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  1. #1
    Zie
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    Advice on bicycle for women/people with long legs and short backs

    Hello everyone, I'm trying to find the right new bike for me and having some problems, so I would love your advice. I want my bike for light touring (maybe up to 4 days but only rear panniers), 1/2 day rides and commuting. I'm a 173 cm (5 foot 8) female with an 82.5 cm inseam (yeah really long legs, great in a miniskirt but hard to find the right bike for! Despite this I am assured that I have the classic cyclist's dimensions!). While I am tall enough to fit most guy's bikes they are generaly designed for men with much longer backs than me. To climb the mountains in NZ I would like my bike to be light and have a triple. I think I prefer drop handle bars to straight but I am open to discussion there. I want to be able to attach rear panniers or an equivalent but don't need front panniers. I am thinking relaxed geometry road bike might be good for me? Some of the makes that are showing promise are Lemond Reno Womens, Sub Zero or Specialised Dolce Elite. There seems to be a lot of positive talk on the forums about the men's Specialised Sequoia bikes for light touring - do any women out there ride them? Or men with short backs and long legs? Any advice would be much appreciated. Thanks, Zie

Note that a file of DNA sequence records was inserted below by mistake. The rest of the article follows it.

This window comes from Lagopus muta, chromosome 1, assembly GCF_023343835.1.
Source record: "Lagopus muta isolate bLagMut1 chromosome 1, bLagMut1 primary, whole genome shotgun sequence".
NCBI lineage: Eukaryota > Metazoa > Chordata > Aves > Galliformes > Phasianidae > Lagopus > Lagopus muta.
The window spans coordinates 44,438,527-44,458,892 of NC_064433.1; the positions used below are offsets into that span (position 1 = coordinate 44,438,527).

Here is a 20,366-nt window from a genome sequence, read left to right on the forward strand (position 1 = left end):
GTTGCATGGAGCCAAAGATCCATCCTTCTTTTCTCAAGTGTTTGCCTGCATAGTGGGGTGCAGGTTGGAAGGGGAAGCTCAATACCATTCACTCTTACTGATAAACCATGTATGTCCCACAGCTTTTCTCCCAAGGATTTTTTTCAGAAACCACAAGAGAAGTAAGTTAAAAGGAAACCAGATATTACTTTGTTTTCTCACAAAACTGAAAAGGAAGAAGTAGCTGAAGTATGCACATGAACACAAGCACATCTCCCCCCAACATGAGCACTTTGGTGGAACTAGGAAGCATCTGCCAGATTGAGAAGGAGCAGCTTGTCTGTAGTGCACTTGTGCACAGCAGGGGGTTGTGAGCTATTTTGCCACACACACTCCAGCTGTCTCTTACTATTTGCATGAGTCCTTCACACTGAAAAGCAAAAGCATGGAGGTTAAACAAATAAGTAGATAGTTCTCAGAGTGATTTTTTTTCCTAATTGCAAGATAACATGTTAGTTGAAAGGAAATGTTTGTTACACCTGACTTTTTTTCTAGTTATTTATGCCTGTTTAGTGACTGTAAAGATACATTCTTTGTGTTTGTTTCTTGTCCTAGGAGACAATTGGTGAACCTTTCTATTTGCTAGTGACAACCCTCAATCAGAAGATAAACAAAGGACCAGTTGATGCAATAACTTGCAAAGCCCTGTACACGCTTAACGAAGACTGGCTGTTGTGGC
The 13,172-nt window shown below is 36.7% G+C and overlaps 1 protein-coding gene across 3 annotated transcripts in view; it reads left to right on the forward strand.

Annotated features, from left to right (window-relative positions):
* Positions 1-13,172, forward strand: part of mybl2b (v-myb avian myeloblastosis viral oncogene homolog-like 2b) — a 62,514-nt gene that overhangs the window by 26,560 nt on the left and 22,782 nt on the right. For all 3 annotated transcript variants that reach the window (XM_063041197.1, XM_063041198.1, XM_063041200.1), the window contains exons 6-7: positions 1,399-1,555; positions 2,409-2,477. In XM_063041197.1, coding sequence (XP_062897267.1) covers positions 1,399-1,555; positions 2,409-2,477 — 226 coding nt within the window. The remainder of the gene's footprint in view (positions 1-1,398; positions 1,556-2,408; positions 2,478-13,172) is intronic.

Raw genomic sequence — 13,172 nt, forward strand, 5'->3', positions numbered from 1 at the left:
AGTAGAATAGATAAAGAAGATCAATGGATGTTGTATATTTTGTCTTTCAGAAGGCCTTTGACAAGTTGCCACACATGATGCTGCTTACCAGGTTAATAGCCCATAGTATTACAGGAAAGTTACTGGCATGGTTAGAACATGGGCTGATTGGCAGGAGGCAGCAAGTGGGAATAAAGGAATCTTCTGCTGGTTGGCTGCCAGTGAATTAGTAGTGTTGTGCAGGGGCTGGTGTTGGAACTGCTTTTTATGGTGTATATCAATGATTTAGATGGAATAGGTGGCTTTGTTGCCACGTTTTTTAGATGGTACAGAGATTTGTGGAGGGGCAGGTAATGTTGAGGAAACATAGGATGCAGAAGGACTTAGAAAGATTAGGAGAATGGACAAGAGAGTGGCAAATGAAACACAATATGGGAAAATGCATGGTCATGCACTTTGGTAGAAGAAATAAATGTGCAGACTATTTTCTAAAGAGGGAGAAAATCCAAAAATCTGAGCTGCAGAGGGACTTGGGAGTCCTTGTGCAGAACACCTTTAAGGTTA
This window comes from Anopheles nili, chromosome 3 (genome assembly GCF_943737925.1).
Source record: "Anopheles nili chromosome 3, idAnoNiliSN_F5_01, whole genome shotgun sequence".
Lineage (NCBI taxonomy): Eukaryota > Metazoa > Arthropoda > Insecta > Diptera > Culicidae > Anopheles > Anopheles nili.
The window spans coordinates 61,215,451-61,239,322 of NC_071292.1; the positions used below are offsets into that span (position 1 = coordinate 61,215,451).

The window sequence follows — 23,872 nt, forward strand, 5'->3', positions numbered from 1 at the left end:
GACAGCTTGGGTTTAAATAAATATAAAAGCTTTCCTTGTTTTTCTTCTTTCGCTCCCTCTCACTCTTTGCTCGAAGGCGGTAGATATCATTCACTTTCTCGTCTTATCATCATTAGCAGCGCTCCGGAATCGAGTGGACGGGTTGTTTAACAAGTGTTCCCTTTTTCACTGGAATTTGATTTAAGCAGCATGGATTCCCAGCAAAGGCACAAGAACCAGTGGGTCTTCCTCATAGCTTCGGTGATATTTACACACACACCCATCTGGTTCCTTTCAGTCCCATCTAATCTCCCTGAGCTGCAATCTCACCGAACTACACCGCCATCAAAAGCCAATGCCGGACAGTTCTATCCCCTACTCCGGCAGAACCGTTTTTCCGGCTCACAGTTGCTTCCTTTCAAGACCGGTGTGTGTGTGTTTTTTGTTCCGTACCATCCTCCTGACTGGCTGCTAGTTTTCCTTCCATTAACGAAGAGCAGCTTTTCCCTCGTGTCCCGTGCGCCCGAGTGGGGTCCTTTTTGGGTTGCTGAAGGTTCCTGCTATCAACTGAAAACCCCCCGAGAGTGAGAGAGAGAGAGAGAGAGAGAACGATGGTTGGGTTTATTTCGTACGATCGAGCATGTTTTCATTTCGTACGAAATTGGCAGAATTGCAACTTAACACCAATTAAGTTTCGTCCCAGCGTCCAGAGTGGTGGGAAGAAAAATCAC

2. #2
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    You are on the right track, Zie, and you might also consider the Trek WSD (Women's Specific Design) models. No, in spite of my signature, I do not work for Trek - just like them...
    Specialized Roubaix SL4 Disc, Cannondale T2000 (touring), Stumpjumper M5 (Mtn - hardtail), Cannondale Rize4 (Mtn - full susp)

  3. #3
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    Zie, I have the same legs but 2 more inches in height. I ride a Trek 520 pretty comfortably but I imagine that 2 inches would really make it not right for you. However, I just bought a bike with "trekking" handlebars and they create a much shorter cockpit even though the frame is "normal." Take a look at these:

    http://www.fisheroutdoor.co.uk/publi...urehandlebars/

    The open end goes toward the seat meaning the grips are located like a much shorter frame. Plus you get the multi position advantage of drop bars.

    Just a thought.

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    Another thought is to check out Terry bicycles (www.terrybicycles.com). These are women specific bicycles and will definitely fit you as you are not as tall as some (I'm 6'0" with long legs and so I know how you feel!). They have a wide variety of bikes for all different types of riding, including custom, and the prices are reasonable.

    I wound up buying a Trek 520 touring bike, and the only modification needed was a shorter stem. Although I don't think my torso is as short in comparison to my height as yours is.

    Good Luck!
    Cherry Bomb

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    Zie